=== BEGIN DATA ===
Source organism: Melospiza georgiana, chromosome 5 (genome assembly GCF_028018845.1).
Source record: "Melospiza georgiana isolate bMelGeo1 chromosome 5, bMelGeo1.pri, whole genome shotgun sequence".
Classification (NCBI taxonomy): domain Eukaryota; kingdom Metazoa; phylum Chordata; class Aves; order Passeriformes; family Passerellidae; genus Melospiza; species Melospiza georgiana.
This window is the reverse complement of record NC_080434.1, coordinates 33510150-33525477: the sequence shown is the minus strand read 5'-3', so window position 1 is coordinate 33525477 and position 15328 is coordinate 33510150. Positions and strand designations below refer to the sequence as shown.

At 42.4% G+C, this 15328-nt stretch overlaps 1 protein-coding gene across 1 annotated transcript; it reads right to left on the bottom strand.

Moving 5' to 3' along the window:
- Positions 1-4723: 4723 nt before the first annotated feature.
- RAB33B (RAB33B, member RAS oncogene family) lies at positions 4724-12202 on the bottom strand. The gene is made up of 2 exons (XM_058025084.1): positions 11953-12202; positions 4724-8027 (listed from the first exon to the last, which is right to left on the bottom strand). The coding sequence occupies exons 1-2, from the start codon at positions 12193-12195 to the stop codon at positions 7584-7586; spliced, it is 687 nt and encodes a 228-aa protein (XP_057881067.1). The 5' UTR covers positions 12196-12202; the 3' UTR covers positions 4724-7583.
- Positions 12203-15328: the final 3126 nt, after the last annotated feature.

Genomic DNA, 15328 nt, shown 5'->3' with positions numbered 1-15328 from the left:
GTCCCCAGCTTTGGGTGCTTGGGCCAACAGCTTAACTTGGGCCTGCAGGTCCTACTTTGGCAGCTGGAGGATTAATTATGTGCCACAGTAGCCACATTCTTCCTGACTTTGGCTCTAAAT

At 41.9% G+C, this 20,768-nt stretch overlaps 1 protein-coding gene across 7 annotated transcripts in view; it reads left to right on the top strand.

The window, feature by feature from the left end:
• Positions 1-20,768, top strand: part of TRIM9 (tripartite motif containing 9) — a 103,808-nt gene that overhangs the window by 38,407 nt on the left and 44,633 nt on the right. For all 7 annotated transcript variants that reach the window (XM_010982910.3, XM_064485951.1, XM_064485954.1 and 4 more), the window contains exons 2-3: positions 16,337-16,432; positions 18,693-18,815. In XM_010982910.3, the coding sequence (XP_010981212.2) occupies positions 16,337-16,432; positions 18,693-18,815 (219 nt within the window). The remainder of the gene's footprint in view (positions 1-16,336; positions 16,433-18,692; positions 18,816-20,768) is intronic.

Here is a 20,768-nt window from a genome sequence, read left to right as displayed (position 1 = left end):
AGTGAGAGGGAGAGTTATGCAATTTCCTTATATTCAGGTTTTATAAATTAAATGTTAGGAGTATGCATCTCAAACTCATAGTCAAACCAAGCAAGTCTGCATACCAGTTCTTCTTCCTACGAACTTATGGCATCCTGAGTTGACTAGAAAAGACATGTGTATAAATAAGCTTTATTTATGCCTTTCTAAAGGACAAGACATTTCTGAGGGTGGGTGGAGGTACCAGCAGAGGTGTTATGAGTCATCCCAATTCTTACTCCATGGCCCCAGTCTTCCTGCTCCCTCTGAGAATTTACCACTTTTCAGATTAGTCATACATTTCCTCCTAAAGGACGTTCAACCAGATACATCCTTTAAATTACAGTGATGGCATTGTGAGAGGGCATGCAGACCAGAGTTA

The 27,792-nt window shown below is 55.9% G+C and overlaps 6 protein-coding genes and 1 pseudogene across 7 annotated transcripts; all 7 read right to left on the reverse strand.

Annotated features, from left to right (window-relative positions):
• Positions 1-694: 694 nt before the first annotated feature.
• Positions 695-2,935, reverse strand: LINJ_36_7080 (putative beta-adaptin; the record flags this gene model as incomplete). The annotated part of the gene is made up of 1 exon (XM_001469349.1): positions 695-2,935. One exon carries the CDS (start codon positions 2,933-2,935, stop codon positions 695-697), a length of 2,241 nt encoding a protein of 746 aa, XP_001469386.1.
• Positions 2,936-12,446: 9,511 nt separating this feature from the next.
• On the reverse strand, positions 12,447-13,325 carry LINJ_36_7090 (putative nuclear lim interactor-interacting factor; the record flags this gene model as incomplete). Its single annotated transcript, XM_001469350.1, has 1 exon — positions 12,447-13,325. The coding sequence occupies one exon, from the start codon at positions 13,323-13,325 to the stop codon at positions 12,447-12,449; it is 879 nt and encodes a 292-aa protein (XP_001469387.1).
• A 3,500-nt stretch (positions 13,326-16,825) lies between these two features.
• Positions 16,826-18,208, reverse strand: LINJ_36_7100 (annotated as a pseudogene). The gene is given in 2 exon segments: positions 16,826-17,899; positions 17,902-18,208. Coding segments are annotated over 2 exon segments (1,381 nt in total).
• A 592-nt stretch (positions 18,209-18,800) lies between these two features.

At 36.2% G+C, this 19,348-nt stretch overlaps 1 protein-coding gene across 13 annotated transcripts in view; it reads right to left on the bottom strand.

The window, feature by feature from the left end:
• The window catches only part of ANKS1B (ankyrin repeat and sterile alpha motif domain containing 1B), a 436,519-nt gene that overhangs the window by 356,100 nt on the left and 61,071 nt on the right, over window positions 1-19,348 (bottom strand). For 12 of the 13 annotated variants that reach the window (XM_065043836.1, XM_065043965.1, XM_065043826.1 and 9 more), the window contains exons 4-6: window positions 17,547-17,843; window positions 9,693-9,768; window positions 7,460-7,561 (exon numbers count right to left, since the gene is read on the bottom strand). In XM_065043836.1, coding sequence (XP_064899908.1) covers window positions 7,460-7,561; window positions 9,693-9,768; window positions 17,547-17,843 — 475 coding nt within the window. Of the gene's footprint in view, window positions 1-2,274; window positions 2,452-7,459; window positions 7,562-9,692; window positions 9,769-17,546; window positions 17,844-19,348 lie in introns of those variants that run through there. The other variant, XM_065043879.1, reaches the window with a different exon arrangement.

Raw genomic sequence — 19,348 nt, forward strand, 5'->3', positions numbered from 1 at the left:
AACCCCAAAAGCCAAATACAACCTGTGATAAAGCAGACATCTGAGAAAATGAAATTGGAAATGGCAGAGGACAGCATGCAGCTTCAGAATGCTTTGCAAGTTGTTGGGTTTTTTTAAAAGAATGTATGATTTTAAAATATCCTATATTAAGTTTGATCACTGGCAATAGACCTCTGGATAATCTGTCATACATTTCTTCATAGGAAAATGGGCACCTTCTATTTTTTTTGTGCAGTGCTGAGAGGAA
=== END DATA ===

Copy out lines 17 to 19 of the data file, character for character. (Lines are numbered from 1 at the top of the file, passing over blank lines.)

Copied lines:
The 27,792-nt window shown below is 55.9% G+C and overlaps 6 protein-coding genes and 1 pseudogene across 7 annotated transcripts; all 7 read right to left on the reverse strand.

Annotated features, from left to right (window-relative positions):
• Positions 1-694: 694 nt before the first annotated feature.